E. BREM: I confronted him on more than one occasion about it.

CHUNG: All right, and what did you say and what did he say?

E. BREM: Initially, there was some talking that went on about what had happened. Eventually, I had confronted him and said, " You know, look, this isn't OK. And it's one of the reasons why I came to you in the first place."

CHUNG: You were only 13. I can't imagine. E. BREM: Well, I -- you know, I don't think I can imagine now either. Sometimes I think about it and it shocks me to think about how things went and how I handled things at the time.

But yeah, I went back to him and said, "You know, no, it's not OK. I don't understand why this happened and did this happen with anybody else?" And he insisted that it didn't. And at the time, and currently, I take people at their word and I really didn't have a lot of reasons to believe that he would be lying to me.

CHUNG: Neil, you were not involved in this particular case. You do allege that Father Kimball also molested you. But you were the person, who started that civil case many years later, and your sister joined you and another man and another woman joined you and that was settled later by the diocese for $1.6 million.

Now, you know, Father Kimball says you're lying. And you were not part of any case in which it was definitively determined that he molested you. So?

N. BREM: Yeah, I suppose he does say that he's lying. I -- you know, if you are going to believe that Don Kimball is telling the truth, you're going to have to believe that at least 15 victims are lying. You're going to have to believe that the bishop was lying when Don -- when he says Don Kimball admitted that he had sexual contact with, at least six kids under the age of 18.

CHUNG: Let's explain that for a minute. This was the bishop of the diocese and he testified on the stand, did he not...

N. BREM: That's right.

CHUNG: ... that Don Kimball told him that he had improper contact with six children, correct?

N. BREM: That's correct. Well, and the funny thing here, in a way, is that it changes every time. You know, Don says whatever self- serving comment he needs to make at the time to anybody who will believe him. The first time he went to the bishop he said two, then, he said it was four, later, he said it was six. The numbers keep changing. So, again, to believe Don Kimball is to disbelieve the overwhelming amount witnesses who have come forward, including the bishop.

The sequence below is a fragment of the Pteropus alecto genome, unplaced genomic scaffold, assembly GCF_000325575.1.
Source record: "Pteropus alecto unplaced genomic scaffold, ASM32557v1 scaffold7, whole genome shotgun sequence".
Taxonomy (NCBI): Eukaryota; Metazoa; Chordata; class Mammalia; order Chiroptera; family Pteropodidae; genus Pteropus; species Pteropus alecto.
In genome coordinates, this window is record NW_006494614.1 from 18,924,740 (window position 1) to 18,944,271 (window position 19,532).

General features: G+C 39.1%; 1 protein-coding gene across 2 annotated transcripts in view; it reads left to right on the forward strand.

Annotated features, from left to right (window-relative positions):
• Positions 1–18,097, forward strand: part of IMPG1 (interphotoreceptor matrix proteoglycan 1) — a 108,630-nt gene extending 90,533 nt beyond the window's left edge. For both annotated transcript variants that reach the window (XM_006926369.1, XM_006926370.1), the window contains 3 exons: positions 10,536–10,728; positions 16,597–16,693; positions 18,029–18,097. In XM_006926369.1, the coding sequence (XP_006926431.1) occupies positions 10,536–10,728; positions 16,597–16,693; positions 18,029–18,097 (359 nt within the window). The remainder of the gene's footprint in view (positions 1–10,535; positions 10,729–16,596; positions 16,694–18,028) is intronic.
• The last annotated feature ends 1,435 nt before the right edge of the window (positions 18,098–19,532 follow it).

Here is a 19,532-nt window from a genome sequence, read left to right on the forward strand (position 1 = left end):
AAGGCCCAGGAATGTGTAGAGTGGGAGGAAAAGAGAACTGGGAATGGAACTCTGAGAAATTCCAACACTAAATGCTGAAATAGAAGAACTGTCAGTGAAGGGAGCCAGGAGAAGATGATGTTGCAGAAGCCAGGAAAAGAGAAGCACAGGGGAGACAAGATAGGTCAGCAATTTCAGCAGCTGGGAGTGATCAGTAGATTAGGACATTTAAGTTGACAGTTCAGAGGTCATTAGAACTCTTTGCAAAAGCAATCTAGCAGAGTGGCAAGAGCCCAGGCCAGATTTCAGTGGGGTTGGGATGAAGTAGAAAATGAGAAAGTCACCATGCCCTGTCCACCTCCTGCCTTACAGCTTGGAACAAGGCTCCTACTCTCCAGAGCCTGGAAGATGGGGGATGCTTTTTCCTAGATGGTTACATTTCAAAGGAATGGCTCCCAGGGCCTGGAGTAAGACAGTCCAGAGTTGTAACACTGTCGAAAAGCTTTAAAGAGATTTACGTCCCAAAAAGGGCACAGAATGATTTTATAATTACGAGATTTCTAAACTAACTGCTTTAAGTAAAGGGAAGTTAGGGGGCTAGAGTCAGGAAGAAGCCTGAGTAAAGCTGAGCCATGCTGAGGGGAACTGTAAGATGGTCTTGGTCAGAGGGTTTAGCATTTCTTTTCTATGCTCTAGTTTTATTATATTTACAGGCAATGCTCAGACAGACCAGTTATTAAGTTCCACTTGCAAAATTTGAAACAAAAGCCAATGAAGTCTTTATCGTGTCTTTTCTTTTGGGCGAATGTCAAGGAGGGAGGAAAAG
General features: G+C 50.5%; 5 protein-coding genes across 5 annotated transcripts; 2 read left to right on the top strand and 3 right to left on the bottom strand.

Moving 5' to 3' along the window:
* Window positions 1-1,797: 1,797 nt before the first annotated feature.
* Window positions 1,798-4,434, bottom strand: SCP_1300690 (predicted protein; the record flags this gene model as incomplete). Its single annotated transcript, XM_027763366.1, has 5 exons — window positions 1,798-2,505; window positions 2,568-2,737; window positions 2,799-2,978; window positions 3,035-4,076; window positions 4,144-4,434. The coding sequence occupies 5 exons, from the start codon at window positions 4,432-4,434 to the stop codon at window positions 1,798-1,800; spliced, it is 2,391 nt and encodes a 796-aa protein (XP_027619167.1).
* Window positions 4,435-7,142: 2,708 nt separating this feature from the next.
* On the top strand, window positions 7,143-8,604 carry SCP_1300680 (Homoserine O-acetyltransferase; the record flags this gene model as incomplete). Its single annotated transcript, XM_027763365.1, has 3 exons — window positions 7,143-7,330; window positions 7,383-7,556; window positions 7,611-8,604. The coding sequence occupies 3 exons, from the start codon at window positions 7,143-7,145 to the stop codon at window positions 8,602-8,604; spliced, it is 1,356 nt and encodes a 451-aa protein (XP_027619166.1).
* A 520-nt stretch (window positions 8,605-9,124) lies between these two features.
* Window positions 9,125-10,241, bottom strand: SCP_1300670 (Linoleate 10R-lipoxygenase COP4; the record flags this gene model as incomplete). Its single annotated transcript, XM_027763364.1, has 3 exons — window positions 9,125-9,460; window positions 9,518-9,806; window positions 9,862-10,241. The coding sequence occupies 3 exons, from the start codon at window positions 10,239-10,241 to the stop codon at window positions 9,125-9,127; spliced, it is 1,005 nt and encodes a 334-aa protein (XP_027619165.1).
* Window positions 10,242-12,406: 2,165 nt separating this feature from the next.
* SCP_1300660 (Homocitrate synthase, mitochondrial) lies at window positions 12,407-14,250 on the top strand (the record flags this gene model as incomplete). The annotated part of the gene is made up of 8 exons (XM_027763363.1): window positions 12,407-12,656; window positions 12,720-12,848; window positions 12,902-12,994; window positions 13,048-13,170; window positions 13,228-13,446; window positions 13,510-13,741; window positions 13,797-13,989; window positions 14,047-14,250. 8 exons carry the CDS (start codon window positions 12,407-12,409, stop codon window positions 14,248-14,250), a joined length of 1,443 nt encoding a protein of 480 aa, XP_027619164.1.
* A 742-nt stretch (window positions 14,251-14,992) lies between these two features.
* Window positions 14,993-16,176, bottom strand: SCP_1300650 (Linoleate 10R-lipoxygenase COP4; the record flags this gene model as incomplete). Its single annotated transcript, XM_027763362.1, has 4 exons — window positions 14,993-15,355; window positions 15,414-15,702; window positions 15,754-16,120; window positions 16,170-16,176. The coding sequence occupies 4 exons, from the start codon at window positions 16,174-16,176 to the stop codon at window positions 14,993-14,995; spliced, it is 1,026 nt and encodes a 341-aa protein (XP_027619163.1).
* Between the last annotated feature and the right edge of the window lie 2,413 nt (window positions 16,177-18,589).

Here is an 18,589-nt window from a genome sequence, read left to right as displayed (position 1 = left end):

CHUNG: Allow me to challenge you though. You received money and Don Kimball says that's why you went after him because you got some money.

N. BREM: When I came forward, as far as I know, I was the first person to come forward to the police. And what they told me was that unless he flat-out confessed, there was nothing that they can do. I just couldn't accept that. This guy is still working with kids. There had to be something that we could do to expose this man and get him away from kids. So I went and saw a lawyer. And she confirmed that at that time, there was nothing criminally that we could pursue, but that what we could do is pursue some civil charges. And the only thing that predominantly is involved in civil charges is money. That's what they're about.

CHUNG: All right.

N. BREM: But I -- if I can just add this -- I'm proud to say that in our civil settlement for $1.6 million though, it was a lot more than money. In fact, we got a full third of our settlement set aside for other victims.

CHUNG: All right. Ellen, you had a dream recently. Can you tell me about it?

E. BREM: Yeah, you know, it's actually not something I want to get into, but I'll tell you about the content of the feelings of the dream. The dream really surrounded a lot of issues that I have regarding the Catholic Church, regarding what their continuous brushing under the carpet has done to people. I don't know if the Catholic Church is really even in a position yet that they can accept some of the hatred that they are creating, not only of the church, but of the people who are coming forward and perjuring themselves on the witness stand, continuing to lie about what the church is doing, what's happening in within the church instead of just taking a stand and saying, "Look, we need to take some action. We need to make sure that these people aren't molesting kids anymore." They move them around. They try to keep it quiet. They try to brush it under the carpet. It's this continuous dance that they do of trying to protect themselves on the outside instead of protecting the people that they claim they care so much about.